They are your weird friends, the ones that say no to coffee. The ones that avoid caffeine and always carry a mug with them wherever they go. Their stovetop always has a hot kettle of water. Try these gift ideas and they may hug you in delight.
1. Teapot with matching cups, tea kettle
No one teapot is enough. Stores sell teapots that hold one cup, two cups, clear up to ten cups. They come in shapes and styles that range from comic characters, floral fantasies, contain niche hobby designs or that will work well as floral vases. Matching cups and saucers, if the style demands them, are also handy. But think round. Your tea drinker wants something that fits in the cup of one’s hands like a hand warmer as well as a dainty concoction with a handle two small to fit your little finger.
2. Strainers and whisks
This is where true tea drinking art comes in. Tea must steep otherwise it gets too acrid. Strainers to remove tea dregs range from refillable balls that hook on the side of your teapot, to ones that exactly fit your teacup. Powdered teas require a whisk to beat the tea into a froth of hot water. Since strainers are annoying to clean, several are always welcome at the tea drinker’s home. Welcome, unless you like to dump the dregs in your saucer for fortune telling.
3. Cozies, hand mitts and potholders
Tea cozies are used to keep a pot of tea warm. Again, the art of cozy making allows a fantasy of styles, not only can they be conspicuous, but they can stand out as art on their own. Many are sold with matching hand mitts and potholders. Either match your teapot, or contrast with it. Make a statement. Alternatively, an electric or battery powered warming trivet will make your tea last for an afternoon. Be sure to filter out the tea if you do.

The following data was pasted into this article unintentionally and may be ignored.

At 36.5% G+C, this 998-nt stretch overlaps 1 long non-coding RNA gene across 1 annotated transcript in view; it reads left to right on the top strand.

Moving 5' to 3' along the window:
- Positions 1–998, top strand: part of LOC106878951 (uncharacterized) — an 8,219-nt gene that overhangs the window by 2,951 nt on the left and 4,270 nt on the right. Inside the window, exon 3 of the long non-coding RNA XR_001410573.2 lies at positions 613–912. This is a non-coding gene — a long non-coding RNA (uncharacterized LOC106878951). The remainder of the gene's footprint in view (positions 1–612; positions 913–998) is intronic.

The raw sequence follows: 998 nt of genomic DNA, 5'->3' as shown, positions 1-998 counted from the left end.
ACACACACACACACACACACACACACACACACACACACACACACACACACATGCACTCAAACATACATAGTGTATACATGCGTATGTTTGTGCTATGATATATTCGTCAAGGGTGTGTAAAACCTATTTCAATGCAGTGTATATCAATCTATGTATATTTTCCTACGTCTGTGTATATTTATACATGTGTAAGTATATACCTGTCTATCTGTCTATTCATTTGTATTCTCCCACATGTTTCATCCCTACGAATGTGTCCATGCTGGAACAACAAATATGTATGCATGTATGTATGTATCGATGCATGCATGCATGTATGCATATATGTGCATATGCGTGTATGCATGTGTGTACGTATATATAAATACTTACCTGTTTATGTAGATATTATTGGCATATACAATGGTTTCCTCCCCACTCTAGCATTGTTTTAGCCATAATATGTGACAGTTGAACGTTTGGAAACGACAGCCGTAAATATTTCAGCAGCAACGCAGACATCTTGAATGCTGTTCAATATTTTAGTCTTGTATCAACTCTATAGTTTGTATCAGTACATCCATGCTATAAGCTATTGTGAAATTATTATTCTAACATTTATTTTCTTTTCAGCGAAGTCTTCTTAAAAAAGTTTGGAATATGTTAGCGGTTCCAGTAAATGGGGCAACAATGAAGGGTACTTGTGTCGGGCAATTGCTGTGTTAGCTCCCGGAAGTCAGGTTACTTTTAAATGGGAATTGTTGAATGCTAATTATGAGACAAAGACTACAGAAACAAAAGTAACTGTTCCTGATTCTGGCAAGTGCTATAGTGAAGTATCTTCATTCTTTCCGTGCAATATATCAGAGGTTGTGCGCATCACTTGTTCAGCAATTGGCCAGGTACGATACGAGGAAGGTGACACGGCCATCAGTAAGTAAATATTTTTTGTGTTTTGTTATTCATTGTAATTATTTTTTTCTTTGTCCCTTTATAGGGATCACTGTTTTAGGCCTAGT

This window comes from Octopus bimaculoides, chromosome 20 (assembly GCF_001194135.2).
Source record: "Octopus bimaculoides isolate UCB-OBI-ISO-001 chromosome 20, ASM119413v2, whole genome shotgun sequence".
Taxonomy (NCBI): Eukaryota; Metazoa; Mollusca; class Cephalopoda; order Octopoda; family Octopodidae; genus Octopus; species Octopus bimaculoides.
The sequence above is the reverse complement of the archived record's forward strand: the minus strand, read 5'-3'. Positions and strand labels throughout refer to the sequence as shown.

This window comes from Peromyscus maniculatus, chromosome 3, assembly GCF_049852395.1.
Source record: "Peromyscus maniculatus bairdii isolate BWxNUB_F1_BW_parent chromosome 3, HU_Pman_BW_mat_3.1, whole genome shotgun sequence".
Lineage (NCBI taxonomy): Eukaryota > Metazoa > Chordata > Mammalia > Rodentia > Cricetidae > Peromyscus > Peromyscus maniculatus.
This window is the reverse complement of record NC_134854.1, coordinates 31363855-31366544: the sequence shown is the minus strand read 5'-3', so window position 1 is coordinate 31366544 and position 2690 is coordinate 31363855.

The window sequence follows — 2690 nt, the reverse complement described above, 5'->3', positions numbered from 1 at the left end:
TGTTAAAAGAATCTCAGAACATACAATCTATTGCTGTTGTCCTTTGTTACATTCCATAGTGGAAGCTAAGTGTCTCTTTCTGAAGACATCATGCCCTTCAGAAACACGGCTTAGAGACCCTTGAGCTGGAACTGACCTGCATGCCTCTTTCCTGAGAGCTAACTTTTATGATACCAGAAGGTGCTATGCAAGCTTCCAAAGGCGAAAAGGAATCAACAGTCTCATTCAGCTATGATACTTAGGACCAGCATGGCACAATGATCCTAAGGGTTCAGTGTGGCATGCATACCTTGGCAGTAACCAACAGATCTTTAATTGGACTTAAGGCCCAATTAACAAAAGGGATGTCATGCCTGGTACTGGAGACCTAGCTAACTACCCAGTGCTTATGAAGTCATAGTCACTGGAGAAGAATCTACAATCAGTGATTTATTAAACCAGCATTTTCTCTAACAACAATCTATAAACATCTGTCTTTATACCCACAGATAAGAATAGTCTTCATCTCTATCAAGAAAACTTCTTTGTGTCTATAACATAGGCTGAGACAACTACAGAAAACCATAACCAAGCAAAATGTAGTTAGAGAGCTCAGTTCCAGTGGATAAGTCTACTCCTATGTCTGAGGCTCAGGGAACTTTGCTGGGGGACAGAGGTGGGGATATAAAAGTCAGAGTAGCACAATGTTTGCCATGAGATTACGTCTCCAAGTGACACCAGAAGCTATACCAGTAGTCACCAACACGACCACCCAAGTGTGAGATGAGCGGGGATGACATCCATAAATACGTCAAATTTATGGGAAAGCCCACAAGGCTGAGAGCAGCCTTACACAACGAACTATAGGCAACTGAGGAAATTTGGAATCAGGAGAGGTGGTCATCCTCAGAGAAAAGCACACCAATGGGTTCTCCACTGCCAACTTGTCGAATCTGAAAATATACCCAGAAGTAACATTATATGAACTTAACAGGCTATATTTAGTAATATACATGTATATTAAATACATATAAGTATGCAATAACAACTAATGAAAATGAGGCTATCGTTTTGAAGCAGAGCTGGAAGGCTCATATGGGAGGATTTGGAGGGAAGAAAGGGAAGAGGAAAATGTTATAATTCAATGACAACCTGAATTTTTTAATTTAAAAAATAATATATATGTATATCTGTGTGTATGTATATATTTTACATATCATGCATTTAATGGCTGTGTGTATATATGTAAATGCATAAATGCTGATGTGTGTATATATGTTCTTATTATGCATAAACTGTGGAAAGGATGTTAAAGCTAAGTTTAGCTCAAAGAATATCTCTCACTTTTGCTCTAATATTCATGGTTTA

An endless selection of teas are available that will whet any tea lover’s appetite. Many teashops sell bulk teas that they’ve mixed themselves and will sell it by baggy, in jars, or plastic containers. Chinese teashops have other mixes of teas. Teas come in five main flavors: black pekoe, orange pekoe, green, white, and herbal teas. All of the first three contain caffeine and some of the herb ones do, too. Black teas are the strongest, orange pekoe milder, while green teas are muted.
Tea bags are often more expensive, easier to use and not as fresh. Individually wrapped tea bags will last longer.
5. Storage Containers
After buying all those teas, your tea lover will likely need some air sealed containers to hold them all. Containers that provide a means to sort by type are really nice. Tins are colorful and often come in stackable sizes. Be creative and match their kitchen.
6. Recipe Books
What’s tea without some inspiration for serving it to your guests. Recipe books can provide ways to sweeten, decorate, cool, or enhance your teas. Imagine tea served in a punch bowl with crystallized pansy petals. You get the drift. Also, most tea parties serve luncheon, sweets, sandwiches, or nibbles. Every person appreciates another cookbook.
7. Books about Herbs
I’ve already mentioned herbal teas, but many people like to grow their own tea. They use them to enhance their tea collection, steam as air freshener, or decorate as centerpiece. Many books tell how to grow herbs, use them for healing, and use them in floral arranging. The possibilities are endless.
8. Candies and unique sweeteners
At my first Japanese tea ceremony, I was surprised when I was offered several hard candies on a ceramic tray. Candy used to freshen the breath or sweeten tea is an unusual way to drink ones tea. Other possibilities suggested include candy dishes, trays, Japanese tea ceremony books, and candy making books, and molds. Don’t forget artificial sweeteners, either.
9. Pastry making and decorating kit
The crème de la crème of tea parties is the sweets tray. Pastries dripping goo, and swirled with whipping cream or set on a tray swirled with chocolate and fruit add to the experience.
10. Drying kiln
This is the ultimate for the tea drinker who makes their own. A drying kiln provides trays where herbs can dry slowly so they don’t lose color, texture or taste. Most dried teas will taste stronger than freshly cut.
If your tea lover has all these things, what can I say? Consider throwing in a tin of chocolate, a gas fireplace, tickets to the Orient or anyplace in the British Commonwealth, and a romance novel and you’ll likely find your tea drinker with their feet up, purring happily. Your intent, right?